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Thora: A Half-Mermaid Tale
     

Thora: A Half-Mermaid Tale

by Gillian Johnson
 

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Thora's no ordinary girl. She's got scales on her legs, purple feet, and a blowhole that squirts water from the top of her head. Thora's a half-mermaid. And as mermaid law commands, Thora must spend ten years at sea and ten years on land. In a houseboat called the Loki, Thora sails the seas with her mermaid mother, Halla, and guard ian, Mr. Walters. But following

Overview

Thora's no ordinary girl. She's got scales on her legs, purple feet, and a blowhole that squirts water from the top of her head. Thora's a half-mermaid. And as mermaid law commands, Thora must spend ten years at sea and ten years on land. In a houseboat called the Loki, Thora sails the seas with her mermaid mother, Halla, and guard ian, Mr. Walters. But following her tenth birthday, Thora heads to the seaside town of Grimli, where her father grew up.

In Grimli, fat-cat tycoon Frooty de Mare will stop at nothing to expand his Tooty Frooty Enterprises. With the help of new friends and her pet peacock, Thora has her work cut out thwarting Frooty's evil plans — not to mention doing a bit of exploring into her own Grimli roots.

Gillian Johnson's fanciful tale captures the unflappable spirit of an exceptional young heroine who, despite being half-mermaid, somehow always manages to land on her feet.

Editorial Reviews

Children's Literature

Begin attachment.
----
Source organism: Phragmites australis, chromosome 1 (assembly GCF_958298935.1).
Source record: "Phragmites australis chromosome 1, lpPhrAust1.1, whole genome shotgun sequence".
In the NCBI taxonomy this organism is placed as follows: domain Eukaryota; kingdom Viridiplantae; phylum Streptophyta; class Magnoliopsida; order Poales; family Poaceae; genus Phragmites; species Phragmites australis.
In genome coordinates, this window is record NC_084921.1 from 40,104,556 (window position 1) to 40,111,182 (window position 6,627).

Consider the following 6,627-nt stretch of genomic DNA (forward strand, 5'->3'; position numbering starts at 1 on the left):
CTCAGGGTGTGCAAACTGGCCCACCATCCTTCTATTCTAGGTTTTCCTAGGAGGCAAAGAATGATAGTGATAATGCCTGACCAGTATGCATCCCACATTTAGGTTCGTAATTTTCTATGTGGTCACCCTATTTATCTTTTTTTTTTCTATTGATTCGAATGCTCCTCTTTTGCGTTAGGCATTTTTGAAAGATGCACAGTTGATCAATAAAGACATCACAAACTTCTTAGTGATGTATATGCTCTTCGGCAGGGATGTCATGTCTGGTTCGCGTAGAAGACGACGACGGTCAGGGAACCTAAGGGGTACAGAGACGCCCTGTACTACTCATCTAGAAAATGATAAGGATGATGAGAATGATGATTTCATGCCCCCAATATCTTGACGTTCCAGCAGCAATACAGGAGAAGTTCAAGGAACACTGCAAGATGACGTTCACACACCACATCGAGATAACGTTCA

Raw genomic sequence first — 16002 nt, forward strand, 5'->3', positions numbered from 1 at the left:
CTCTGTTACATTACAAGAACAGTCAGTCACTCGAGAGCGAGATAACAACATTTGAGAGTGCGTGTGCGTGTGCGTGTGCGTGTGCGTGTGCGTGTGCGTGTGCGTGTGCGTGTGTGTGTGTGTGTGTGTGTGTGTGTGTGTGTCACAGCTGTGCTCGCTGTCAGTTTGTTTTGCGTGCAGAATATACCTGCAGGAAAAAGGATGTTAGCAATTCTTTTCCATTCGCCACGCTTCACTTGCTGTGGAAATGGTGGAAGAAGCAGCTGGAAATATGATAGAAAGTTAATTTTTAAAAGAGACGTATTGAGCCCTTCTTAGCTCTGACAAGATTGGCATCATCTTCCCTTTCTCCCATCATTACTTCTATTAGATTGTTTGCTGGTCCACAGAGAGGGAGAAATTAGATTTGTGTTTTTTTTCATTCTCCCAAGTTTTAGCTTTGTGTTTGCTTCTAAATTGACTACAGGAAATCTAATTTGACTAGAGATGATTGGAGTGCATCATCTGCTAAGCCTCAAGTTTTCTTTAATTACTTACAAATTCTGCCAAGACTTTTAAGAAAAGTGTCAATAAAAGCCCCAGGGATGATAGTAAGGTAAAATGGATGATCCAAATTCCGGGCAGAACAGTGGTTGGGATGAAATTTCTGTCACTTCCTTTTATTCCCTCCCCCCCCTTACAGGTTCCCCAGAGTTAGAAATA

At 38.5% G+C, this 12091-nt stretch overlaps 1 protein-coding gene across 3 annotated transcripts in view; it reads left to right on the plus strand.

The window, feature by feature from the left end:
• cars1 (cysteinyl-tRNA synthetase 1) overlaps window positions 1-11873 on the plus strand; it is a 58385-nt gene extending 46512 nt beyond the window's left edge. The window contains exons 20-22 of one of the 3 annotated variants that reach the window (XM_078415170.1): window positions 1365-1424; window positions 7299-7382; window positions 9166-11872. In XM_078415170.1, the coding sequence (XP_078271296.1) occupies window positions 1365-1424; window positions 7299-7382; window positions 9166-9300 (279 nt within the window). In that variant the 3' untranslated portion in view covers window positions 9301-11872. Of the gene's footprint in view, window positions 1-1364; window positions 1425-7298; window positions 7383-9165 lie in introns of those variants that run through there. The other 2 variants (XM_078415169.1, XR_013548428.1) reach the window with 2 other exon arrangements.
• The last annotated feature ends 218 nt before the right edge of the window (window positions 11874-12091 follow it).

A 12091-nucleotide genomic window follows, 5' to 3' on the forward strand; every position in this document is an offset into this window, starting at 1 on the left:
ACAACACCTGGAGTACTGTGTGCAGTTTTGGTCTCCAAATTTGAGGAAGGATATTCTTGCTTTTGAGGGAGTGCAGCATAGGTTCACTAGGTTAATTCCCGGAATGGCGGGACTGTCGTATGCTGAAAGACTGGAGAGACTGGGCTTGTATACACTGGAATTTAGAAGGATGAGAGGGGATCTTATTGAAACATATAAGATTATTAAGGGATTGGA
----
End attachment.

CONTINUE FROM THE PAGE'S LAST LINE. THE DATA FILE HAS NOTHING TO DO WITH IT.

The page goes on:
And what, you might ask, is a half-mermaid? Young Thora is half of the land and half of the sea, has scales on her legs, purple feet, and a blowhole that squirts water on the top of her head. As the old Sea Shrew says, speaking destiny to Thora's mother, rather than practicality, "If she can live between worlds for ten years, this daughter...can live." But how? Her mermaid mother, well-intentioned, cannot do much. The answers lie in a village named Grimli—with a kindly and very tall man named Mr. Walters, a satisfying villain with the improbable name of Frooty de Mare, a foster-family, and three eccentric sisters with a past to reckon with. Thora's a delightful heroine with a quick spin to her thoughts, and an idiosyncratic way with language that is at first a little dizzying but quickly acquires its own charm. In their own quirky way, the adult allies in the story try to help, but Thora—in the grand tradition of fictional, if not literal, orphandom—is her own best hope. Just as well, since Frooty's machinations need a strong countering force and no one else seems able to take him on. Illustrated by the author in a series of black and white line drawings that pepper the text, this story combines a whimsical concept with appealing characters. It even contains some genuinely funny tongue-in-cheek intertextual references to contemporary children's fiction—a wry subtext that young readers might miss, even while it reinforces a sort of lateral-thinking humor that they will appreciate. Despite marching, perfectly clueless, right into the lion's den, Thora manages to put the baddies in their place with flair, and all ends as we only wish it could in real life. 2005,HarperCollins, Ages 8 to 12.